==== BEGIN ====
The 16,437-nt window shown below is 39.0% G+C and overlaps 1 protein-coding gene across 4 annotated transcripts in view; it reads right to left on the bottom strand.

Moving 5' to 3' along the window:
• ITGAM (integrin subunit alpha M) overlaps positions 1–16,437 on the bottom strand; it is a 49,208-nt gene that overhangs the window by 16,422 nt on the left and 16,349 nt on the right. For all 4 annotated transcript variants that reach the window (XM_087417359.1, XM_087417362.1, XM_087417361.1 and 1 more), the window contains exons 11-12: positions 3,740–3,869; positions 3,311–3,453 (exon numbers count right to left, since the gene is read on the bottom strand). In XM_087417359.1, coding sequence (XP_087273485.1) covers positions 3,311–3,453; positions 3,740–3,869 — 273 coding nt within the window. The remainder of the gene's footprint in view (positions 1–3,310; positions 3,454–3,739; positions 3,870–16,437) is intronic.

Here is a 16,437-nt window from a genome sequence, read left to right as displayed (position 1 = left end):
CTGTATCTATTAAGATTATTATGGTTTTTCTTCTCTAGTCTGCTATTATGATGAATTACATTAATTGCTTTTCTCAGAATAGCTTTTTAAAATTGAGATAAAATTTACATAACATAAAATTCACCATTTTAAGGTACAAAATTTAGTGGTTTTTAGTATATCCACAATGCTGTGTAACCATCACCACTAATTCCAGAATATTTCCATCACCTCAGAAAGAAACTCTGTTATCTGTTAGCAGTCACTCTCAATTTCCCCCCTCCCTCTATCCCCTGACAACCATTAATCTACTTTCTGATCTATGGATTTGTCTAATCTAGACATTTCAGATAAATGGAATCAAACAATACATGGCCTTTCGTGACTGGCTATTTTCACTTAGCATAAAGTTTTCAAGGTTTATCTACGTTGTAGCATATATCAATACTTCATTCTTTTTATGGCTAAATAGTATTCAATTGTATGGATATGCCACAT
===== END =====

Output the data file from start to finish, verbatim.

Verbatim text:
The 16,437-nt window shown below is 39.0% G+C and overlaps 1 protein-coding gene across 4 annotated transcripts in view; it reads right to left on the bottom strand.

Moving 5' to 3' along the window:
• ITGAM (integrin subunit alpha M) overlaps positions 1–16,437 on the bottom strand; it is a 49,208-nt gene that overhangs the window by 16,422 nt on the left and 16,349 nt on the right. For all 4 annotated transcript variants that reach the window (XM_087417359.1, XM_087417362.1, XM_087417361.1 and 1 more), the window contains exons 11-12: positions 3,740–3,869; positions 3,311–3,453 (exon numbers count right to left, since the gene is read on the bottom strand). In XM_087417359.1, coding sequence (XP_087273485.1) covers positions 3,311–3,453; positions 3,740–3,869 — 273 coding nt within the window. The remainder of the gene's footprint in view (positions 1–3,310; positions 3,454–3,739; positions 3,870–16,437) is intronic.

Here is a 16,437-nt window from a genome sequence, read left to right as displayed (position 1 = left end):
CTGTATCTATTAAGATTATTATGGTTTTTCTTCTCTAGTCTGCTATTATGATGAATTACATTAATTGCTTTTCTCAGAATAGCTTTTTAAAATTGAGATAAAATTTACATAACATAAAATTCACCATTTTAAGGTACAAAATTTAGTGGTTTTTAGTATATCCACAATGCTGTGTAACCATCACCACTAATTCCAGAATATTTCCATCACCTCAGAAAGAAACTCTGTTATCTGTTAGCAGTCACTCTCAATTTCCCCCCTCCCTCTATCCCCTGACAACCATTAATCTACTTTCTGATCTATGGATTTGTCTAATCTAGACATTTCAGATAAATGGAATCAAACAATACATGGCCTTTCGTGACTGGCTATTTTCACTTAGCATAAAGTTTTCAAGGTTTATCTACGTTGTAGCATATATCAATACTTCATTCTTTTTATGGCTAAATAGTATTCAATTGTATGGATATGCCACAT